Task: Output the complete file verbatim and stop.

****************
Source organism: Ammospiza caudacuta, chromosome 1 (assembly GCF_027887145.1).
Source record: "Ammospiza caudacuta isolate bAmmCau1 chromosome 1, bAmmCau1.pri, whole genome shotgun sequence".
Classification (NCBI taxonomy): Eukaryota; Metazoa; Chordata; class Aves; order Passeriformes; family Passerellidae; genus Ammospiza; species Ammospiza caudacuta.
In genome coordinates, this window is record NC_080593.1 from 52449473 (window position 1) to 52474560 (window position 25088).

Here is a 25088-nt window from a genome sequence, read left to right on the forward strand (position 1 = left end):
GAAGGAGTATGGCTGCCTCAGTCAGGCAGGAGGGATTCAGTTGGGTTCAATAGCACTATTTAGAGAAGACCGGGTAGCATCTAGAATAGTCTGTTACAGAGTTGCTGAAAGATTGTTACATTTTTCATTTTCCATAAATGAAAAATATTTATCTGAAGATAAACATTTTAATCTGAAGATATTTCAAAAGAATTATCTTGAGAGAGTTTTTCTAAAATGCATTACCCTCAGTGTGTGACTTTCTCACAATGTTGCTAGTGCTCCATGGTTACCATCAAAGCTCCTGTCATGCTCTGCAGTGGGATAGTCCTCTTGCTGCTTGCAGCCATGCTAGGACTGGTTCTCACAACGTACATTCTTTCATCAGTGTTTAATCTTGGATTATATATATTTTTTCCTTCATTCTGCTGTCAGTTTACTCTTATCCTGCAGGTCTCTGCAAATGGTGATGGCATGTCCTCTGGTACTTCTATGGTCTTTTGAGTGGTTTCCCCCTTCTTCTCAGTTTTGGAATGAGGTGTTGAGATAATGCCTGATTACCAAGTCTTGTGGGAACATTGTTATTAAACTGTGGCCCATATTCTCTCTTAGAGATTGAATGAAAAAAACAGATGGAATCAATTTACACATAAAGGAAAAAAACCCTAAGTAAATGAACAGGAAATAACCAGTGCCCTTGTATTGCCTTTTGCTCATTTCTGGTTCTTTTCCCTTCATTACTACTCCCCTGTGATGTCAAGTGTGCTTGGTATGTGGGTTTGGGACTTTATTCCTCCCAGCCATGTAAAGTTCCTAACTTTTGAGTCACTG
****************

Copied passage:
Source organism: Ammospiza caudacuta, chromosome 1 (assembly GCF_027887145.1).
Source record: "Ammospiza caudacuta isolate bAmmCau1 chromosome 1, bAmmCau1.pri, whole genome shotgun sequence".
Classification (NCBI taxonomy): Eukaryota; Metazoa; Chordata; class Aves; order Passeriformes; family Passerellidae; genus Ammospiza; species Ammospiza caudacuta.
In genome coordinates, this window is record NC_080593.1 from 52449473 (window position 1) to 52474560 (window position 25088).

Here is a 25088-nt window from a genome sequence, read left to right on the forward strand (position 1 = left end):
GAAGGAGTATGGCTGCCTCAGTCAGGCAGGAGGGATTCAGTTGGGTTCAATAGCACTATTTAGAGAAGACCGGGTAGCATCTAGAATAGTCTGTTACAGAGTTGCTGAAAGATTGTTACATTTTTCATTTTCCATAAATGAAAAATATTTATCTGAAGATAAACATTTTAATCTGAAGATATTTCAAAAGAATTATCTTGAGAGAGTTTTTCTAAAATGCATTACCCTCAGTGTGTGACTTTCTCACAATGTTGCTAGTGCTCCATGGTTACCATCAAAGCTCCTGTCATGCTCTGCAGTGGGATAGTCCTCTTGCTGCTTGCAGCCATGCTAGGACTGGTTCTCACAACGTACATTCTTTCATCAGTGTTTAATCTTGGATTATATATATTTTTTCCTTCATTCTGCTGTCAGTTTACTCTTATCCTGCAGGTCTCTGCAAATGGTGATGGCATGTCCTCTGGTACTTCTATGGTCTTTTGAGTGGTTTCCCCCTTCTTCTCAGTTTTGGAATGAGGTGTTGAGATAATGCCTGATTACCAAGTCTTGTGGGAACATTGTTATTAAACTGTGGCCCATATTCTCTCTTAGAGATTGAATGAAAAAAACAGATGGAATCAATTTACACATAAAGGAAAAAAACCCTAAGTAAATGAACAGGAAATAACCAGTGCCCTTGTATTGCCTTTTGCTCATTTCTGGTTCTTTTCCCTTCATTACTACTCCCCTGTGATGTCAAGTGTGCTTGGTATGTGGGTTTGGGACTTTATTCCTCCCAGCCATGTAAAGTTCCTAACTTTTGAGTCACTG